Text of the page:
Author's Remarks To First Edition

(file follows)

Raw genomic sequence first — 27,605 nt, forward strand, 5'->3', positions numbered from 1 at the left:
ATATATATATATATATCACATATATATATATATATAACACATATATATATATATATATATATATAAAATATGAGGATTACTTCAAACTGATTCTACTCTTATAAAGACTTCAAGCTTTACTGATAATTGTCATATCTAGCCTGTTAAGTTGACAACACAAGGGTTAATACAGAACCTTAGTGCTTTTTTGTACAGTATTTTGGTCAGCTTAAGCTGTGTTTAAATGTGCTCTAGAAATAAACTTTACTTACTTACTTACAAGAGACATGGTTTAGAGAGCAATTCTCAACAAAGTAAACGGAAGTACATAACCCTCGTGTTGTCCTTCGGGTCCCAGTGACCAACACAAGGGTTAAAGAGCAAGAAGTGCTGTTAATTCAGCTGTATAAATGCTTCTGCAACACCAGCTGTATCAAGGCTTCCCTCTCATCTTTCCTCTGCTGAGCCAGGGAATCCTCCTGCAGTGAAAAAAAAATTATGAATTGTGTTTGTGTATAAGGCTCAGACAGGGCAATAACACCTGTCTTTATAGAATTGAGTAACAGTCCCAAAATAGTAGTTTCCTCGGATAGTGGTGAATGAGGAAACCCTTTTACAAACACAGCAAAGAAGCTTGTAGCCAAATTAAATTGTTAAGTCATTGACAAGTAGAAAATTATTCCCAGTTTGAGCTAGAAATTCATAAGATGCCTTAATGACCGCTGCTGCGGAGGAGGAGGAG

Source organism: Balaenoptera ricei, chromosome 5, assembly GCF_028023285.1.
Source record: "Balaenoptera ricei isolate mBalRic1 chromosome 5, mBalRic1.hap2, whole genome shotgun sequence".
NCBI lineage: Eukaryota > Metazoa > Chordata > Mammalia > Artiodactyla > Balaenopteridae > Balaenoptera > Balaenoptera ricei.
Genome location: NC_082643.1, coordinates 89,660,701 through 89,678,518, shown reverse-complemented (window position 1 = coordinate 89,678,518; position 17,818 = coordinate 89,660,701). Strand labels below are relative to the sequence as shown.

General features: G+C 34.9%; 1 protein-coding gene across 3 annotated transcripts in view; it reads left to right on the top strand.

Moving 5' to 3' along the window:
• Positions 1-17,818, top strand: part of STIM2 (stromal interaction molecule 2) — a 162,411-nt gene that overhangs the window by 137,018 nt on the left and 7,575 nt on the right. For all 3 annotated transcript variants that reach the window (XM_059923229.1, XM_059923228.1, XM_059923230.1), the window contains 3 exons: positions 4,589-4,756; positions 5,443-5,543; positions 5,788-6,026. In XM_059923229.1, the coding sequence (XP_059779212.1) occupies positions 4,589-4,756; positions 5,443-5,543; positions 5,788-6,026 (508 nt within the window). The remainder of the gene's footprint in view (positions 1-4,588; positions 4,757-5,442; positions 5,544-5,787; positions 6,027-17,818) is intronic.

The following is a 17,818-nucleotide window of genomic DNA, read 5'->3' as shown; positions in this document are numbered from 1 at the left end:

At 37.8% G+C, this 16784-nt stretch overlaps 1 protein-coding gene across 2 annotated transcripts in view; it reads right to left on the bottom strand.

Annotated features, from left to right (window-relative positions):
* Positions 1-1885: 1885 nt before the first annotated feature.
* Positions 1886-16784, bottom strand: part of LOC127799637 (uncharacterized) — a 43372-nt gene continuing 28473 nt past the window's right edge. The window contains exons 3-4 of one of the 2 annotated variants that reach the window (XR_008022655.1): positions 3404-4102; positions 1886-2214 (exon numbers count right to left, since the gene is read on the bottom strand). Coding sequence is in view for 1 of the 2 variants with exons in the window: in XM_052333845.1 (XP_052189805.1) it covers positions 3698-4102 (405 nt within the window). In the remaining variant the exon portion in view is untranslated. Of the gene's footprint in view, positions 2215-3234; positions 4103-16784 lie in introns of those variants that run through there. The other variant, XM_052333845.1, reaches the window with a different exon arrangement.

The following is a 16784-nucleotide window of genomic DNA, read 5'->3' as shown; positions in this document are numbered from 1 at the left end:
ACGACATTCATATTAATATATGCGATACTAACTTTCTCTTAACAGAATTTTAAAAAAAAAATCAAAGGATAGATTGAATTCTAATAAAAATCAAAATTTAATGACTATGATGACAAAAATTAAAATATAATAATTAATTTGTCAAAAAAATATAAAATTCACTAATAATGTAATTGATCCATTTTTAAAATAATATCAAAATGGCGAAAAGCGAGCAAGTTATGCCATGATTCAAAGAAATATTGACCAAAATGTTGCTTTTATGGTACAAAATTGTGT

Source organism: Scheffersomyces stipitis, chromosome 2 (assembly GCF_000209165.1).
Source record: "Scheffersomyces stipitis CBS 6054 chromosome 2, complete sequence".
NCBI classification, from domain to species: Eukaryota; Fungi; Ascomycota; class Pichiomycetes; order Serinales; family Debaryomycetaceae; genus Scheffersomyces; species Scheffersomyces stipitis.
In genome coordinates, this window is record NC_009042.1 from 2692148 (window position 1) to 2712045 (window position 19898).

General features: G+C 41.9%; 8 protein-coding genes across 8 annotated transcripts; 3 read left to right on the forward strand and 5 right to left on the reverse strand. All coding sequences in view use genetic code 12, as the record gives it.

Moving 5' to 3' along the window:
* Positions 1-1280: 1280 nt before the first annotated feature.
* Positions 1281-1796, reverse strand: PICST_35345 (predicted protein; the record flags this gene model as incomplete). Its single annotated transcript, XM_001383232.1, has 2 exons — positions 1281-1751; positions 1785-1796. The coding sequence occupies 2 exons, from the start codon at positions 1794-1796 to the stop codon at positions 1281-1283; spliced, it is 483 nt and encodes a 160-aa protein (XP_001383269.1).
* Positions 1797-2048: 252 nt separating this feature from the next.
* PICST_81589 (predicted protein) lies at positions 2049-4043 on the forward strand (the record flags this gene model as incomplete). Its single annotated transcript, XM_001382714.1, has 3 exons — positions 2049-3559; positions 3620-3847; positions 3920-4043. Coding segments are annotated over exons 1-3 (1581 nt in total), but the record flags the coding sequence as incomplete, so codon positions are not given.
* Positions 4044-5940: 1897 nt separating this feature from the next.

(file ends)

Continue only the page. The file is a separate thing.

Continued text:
thing for â€œblind faithâ€? to confound folly and superstition with truth, and doubtless many, who have been content to accept the supersensible on mere faith, will be inclined to think that this book makes too great demands upon their powers of thought. It is not a question of merely making certain communications, but rather of presenting them in a manner consistent with a conscientious view of the corresponding plane of life; for this is the plane upon which the loftiest matters are often handled with unscrupulous charlatanism, and where knowledge and superstition come into such close contact as to be liable to be confused one with the other. Any one acquainted with supersensual research will, on reading this book, be able to see that the author has sought to define the boundary line sharply between what can be communicated now from the sphere of supersensible cognition, and that which will be given out, at a later time, or at least, in a different form. RUDOLF STEINER December, 1909.